Recently, a bill that would prohibit cities spending gas tax revenues for bike lanes and pedestrian infrastructure was scheduled for a vote at the Tennessee General Assembly. Its approval could be a severe blow to Memphis’s recent bike friendly development, as well as a setback in the political acceptance for a post-carbon transition in the birthplace of Rock and Roll.
Although this bill shows that the political debate about investments to improve urban sustainability persists on a state level, Memphis and Shelby County have taken a leading role on the issue on a local level.
On February 1st, the Memphis-Shelby County Office of Sustainability started the We Sustain Shelby campaign that encourages individuals and businesses to take actions to improve their impact on the environment. People can take actions relating to the themes of water, energy, nature, recycling, and health. One thing that sets this campaign apart: the initiators have found a way to use our competitive nature to motivate the community to action by turning the project into a game.
The rules of the game are straightforward. New actions are issued weekly and monthly on the official website. Participants can take as many action as they want and have to submit either a written or visual (photo or video) verification of their efforts. We Sustain Shelby attributes a number of points depending on the quality (or marketability, perhaps) of the proof you provide: photos beat text, but videos beat photos. Further, you can earn extra points if you stay engaged: the more consistent your participation is, the more extra points you can earn for your participation.
Your points add up and can eventually win you the weekly or the grand prize at the end of the challenge. So far some people have won rain barrels, others gift cards. The grand prize winner will be able to celebrate with the Memphis Grizzlies.
— Sustainable Shelby (@SustainShelby) February 15, 2016
The website’s interface is very user friendly and explains the materials needed to take a particular action as well as the necessary steps. Another merit is that almost all weekly actions such as cleaning the refrigerator, picking up some litter, or skipping the sleeve in a coffee shop are very precise actions that can be handled by most — some can be made in public and thus lead to the ultimate impact: inspiring the next person to act.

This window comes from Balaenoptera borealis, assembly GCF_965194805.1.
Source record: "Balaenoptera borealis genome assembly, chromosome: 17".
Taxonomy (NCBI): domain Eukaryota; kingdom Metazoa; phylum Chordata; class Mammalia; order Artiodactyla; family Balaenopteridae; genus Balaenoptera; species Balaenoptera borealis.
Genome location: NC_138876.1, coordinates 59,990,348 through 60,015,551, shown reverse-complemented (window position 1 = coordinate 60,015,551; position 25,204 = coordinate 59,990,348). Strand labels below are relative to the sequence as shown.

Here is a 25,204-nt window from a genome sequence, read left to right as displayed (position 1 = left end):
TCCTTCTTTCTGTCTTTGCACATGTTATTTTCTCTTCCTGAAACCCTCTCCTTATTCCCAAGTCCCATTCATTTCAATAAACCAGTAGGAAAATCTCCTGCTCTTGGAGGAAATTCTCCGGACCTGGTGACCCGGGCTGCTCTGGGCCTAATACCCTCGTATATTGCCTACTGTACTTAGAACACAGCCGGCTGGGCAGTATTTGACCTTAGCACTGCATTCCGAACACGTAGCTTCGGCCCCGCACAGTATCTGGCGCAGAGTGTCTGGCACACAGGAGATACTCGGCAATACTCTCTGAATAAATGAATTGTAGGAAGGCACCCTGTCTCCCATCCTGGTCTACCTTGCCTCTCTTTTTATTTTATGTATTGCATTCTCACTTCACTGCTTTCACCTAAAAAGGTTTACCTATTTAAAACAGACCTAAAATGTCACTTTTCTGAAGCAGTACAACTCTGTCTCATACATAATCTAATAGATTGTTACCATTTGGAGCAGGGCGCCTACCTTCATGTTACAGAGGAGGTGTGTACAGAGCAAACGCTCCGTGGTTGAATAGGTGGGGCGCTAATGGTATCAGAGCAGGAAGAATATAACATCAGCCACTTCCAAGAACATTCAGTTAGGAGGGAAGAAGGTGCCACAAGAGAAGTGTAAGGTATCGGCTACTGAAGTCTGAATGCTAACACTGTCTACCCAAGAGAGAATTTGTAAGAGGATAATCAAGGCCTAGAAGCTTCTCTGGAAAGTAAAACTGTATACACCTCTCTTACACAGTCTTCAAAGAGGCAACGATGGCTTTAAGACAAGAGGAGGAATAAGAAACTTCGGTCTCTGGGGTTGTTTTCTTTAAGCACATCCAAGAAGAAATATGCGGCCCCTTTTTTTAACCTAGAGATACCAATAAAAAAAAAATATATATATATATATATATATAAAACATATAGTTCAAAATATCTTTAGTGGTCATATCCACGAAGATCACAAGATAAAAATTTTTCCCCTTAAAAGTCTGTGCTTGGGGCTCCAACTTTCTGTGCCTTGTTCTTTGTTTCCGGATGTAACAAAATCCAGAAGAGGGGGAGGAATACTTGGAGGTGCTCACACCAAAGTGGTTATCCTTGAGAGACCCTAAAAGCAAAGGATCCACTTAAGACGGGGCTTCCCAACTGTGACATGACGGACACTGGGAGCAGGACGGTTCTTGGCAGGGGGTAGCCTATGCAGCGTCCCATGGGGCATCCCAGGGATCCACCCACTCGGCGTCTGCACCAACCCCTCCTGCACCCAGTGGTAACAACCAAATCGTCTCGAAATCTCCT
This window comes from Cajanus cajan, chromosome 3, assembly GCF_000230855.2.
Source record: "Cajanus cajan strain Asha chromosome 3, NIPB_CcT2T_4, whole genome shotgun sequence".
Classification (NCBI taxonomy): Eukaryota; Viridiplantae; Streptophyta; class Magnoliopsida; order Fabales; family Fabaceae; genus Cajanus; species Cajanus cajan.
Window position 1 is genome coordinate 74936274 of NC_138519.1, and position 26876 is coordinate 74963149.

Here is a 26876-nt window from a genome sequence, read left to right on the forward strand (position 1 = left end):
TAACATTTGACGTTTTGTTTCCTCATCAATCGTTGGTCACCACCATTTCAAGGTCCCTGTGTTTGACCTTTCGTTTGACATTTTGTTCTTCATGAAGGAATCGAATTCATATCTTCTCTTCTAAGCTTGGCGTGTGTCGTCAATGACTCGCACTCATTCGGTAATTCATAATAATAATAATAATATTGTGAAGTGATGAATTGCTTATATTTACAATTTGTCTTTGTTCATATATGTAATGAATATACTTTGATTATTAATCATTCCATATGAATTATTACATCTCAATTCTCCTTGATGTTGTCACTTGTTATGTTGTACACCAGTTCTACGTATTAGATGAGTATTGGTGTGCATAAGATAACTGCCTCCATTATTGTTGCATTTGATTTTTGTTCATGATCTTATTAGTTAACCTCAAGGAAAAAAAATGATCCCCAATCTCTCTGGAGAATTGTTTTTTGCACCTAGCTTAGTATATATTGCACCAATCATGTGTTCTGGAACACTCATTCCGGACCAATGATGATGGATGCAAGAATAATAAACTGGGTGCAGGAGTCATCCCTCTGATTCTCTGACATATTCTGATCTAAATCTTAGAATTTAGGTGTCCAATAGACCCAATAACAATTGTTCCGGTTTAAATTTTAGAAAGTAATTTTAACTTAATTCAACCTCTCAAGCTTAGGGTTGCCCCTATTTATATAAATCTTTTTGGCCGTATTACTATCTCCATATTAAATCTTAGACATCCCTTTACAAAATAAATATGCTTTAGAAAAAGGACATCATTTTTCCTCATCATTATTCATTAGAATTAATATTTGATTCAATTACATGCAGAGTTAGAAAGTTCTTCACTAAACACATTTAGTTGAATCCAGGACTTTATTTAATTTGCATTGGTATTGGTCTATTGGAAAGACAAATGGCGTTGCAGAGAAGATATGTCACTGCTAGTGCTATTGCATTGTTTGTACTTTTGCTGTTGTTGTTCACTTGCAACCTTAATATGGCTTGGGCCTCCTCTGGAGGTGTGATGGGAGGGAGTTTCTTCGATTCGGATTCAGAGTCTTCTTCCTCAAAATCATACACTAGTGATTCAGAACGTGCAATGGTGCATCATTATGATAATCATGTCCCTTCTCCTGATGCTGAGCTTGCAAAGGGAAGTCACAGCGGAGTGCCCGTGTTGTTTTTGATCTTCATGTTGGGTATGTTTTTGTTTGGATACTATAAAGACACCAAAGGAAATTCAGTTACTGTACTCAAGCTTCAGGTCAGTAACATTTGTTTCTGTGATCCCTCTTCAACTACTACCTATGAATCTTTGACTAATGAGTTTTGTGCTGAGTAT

“Be inspired by the spring” pushes people to use their creativity to connect with the environment. You are challenged to create a piece of art that was inspired by the spring. This action could be useful in every city to make citizens think about their relationship to nature. We’d love to see people also think about creating their environment-inspired art in the built environment. (Remember these from Lisbon?)
One of We Sustain Shelby’s partners is the Memphis non-profit Clean Memphis, which has the very ambitious goal to make Memphis the cleanest city in the US. April 2016 will be the cleanest month for Memphis as Earth Day will be celebrated all month long with daily clean-ups by volunteers. But Clean Memphis also cares about relationship building with the environment from an early age on and provides environmental education programs for all Shelby County schools.
— CBU Sustainability (@SustainCBU) October 24, 2015
Last but not least a group of students from the University of Memphis have formed the Memphis River Warriors in 2011, cleaning up the shores of McKellar Lake on selected weekends. Their action was inspired by non-profit Living Lands and Water’s alternative spring break, when a group of students also cleaned up the shores of the one-time favorite for weekend water recreation.
Political support for the post-carbon transition of Memphis may not be well-established at the official level (a pay-as-you-throw program named SMART was dropped last year), but Memphians have a long history of caring for their communities. Sustainable cities always start in the streets. And with Memphis’s unparalleled music to motivate them, there is no telling how clean the city will be.